Caroline Chang realized something during the pandemic: Before the spread of COVID-19 changed her lifestyle, she had spent a lot of money paying for ride-hailing services, visiting new bars with friends and buying drinks. But in the past 18 months, Chang, a 29-year-old user experience designer in Los Angeles, discovered she and her friends and her boyfriend didn’t really need to go to a bar or club every weekend to make themselves happy.

“Living in L.A., there’s a bunch of stuff you can go and spend money on that’s all alcohol-related. So I would say spending on drinking and alcohol has like very, very much declined because of the pandemic,” she said.

Chang found her friends had just as much fun hanging out at each other’s houses, cooking, chatting and playing board games. Every day during the height of the pandemic, Chang and her boyfriend, Nick Colt, went on a 30- to 60-minute walk, she said. Even as more venues have reopened and as coronavirus case numbers ebb and flow, they’ve continued their walks.

“For my immediate friend circle, there has been a shift in what we see value in doing and what it means to have a good time,” she said. “It feels like we left behind a lot of the types of things we placed value on before the pandemic.”

Living through a pandemic has made many women like Chang reevaluate the way they spend and save their money. They’re finding that even as they can now access just about everything they could before March 2020, when many stay-at-home orders took effect, they can forgo — and even prefer skipping — things and experiences they once bought.

Read the story here.

—Erin Chan Ding, The Washington Post
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Merck asks EU regulator to authorize pill that treats COVID

The pharmaceutical company Merck says it has asked the European Medicines Agency to authorize its COVID-19 antiviral treatment, the first pill that has been shown to treat the disease.

In a statement on Monday, Merck said the EU drug regulator had started an expedited licensing process for molnupiravir. If given the green light, it would be the first treatment for COVID-19 that does not need to be administered through needles or intravenous infusions.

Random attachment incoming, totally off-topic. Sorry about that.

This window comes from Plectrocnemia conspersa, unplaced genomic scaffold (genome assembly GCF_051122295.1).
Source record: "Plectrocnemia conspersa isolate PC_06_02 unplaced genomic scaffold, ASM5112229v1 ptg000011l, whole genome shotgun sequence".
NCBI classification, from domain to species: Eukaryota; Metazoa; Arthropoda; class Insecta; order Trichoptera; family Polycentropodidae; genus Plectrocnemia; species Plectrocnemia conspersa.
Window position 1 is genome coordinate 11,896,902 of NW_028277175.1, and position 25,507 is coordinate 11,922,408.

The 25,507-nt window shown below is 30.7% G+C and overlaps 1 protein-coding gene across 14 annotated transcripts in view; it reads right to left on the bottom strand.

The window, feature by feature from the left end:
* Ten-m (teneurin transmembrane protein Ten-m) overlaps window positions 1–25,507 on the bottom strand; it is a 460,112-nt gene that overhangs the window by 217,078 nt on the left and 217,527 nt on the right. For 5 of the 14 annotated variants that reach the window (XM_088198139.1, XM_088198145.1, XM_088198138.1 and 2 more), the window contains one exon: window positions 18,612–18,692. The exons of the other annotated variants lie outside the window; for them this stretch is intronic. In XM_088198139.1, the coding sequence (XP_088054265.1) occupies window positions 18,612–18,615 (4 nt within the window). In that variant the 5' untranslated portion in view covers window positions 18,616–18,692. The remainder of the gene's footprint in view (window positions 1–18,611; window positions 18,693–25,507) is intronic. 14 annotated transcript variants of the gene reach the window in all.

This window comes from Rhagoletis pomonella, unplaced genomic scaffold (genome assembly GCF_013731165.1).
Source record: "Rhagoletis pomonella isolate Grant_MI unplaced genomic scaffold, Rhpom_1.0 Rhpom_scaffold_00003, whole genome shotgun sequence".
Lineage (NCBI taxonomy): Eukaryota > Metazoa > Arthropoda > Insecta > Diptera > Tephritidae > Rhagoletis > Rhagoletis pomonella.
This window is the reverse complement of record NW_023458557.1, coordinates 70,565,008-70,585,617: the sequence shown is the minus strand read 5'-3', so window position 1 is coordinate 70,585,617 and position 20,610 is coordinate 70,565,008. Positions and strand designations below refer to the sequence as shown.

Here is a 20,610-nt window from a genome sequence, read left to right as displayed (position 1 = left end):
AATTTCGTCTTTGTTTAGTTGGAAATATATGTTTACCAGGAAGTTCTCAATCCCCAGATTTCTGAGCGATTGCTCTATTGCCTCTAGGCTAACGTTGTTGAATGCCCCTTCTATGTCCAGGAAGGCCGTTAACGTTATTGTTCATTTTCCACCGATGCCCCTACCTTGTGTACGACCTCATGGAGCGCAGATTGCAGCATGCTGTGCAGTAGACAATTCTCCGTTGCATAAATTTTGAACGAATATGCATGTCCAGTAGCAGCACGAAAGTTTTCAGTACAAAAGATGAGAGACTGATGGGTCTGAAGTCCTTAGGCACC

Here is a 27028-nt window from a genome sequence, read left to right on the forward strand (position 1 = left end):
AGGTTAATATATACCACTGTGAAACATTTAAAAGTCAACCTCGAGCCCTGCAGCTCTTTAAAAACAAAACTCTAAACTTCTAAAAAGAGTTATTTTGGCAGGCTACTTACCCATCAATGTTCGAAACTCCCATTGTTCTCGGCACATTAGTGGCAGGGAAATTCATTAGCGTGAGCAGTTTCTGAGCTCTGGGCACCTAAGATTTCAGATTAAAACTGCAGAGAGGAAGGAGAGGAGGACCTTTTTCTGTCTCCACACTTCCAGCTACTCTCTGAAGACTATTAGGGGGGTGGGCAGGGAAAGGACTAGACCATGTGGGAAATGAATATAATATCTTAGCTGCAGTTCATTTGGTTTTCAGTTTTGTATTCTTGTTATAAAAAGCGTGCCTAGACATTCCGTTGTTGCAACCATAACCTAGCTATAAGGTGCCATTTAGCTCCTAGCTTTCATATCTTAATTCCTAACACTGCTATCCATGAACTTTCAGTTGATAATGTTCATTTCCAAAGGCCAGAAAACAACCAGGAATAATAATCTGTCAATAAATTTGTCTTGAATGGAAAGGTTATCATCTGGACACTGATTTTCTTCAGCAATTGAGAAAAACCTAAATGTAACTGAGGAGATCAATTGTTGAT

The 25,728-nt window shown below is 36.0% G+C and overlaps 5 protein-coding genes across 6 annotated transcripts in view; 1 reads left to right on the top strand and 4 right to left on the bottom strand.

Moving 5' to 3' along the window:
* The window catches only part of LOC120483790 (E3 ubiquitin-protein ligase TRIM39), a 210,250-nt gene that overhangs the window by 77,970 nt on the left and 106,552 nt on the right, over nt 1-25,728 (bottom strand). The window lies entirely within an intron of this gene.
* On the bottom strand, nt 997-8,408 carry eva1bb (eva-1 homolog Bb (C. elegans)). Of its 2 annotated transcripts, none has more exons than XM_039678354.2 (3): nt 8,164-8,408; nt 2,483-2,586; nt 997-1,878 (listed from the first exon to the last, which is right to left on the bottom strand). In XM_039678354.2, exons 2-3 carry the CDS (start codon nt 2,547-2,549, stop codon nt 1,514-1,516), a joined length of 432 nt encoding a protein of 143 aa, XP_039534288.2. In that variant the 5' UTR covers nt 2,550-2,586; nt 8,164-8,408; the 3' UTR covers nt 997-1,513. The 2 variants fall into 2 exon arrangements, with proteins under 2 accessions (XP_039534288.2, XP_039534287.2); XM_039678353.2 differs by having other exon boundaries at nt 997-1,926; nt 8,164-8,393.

Earlier this month, Merck asked the U.S. Food and Drug Administration to OK molnupiravir, and a decision is expected within weeks.

The company reported this month that the pill cut hospitalizations and deaths by half among patients with early symptoms of COVID-19. The results were so strong that independent medical experts monitoring the trial recommended stopping it early.

Read the story here.

—The Associated Press

Estonia tightens virus certificate criteria as cases rise

People in Estonia no longer can use negative test results to obtain the coronavirus certificates needed to attend sporting events, movie showings, indoor public meetings and other events.

As of Monday, only proof of vaccination or having recovered from COVID-19 are accepted as the basis for obtaining a certificate. Authorities said the rule, along with another requiring masks in indoor public places, will remain in place until Jan. 10. It wasn’t immediately clear why the government disqualified negative test results from the certificate process, although concerns about the reliability of some tests could be a factor.

Estonia on Monday reported 1,787 new daily cases, a number equivalent to its March pandemic peak.

Read the story here.

—The Associated Press

Dutch government looking at reintroducing COVID-19 measures

The Dutch government is seeking advice from a panel of experts on whether it needs to reintroduce COVID-19 restrictions amid sharply rising infection rates, the health minister said Monday.

The Netherlands has one of the fastest-rising infection rates in Europe. The 7-day rolling average of daily new cases increased over the past two weeks from 13.43 new cases per 100,000 people to 29.27 new cases per 100,000 people on Oct. 24.

The Netherlands ended almost all COVID-19 restrictions on Sept. 25, including an end to social distancing. At the same time, the government mandated use of coronavirus health passes to get into bars, restaurants, cinemas and other public venues.

Read the story here.

—The Associated Press
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Russia marks another record number of daily COVID-19 cases

Russia reported another daily record of confirmed coronavirus cases Monday as a surge in infections has prompted the Kremlin to tell most people to stay away from work starting later this week.

The Russian government’s coronavirus task force tallied 37,930 new confirmed cases in 24 hours, the highest number since the start of the pandemic. The task force also reported 1,069 more COVID-19 deaths in the same period, slightly fewer than a record of 1,075 reached over the weekend.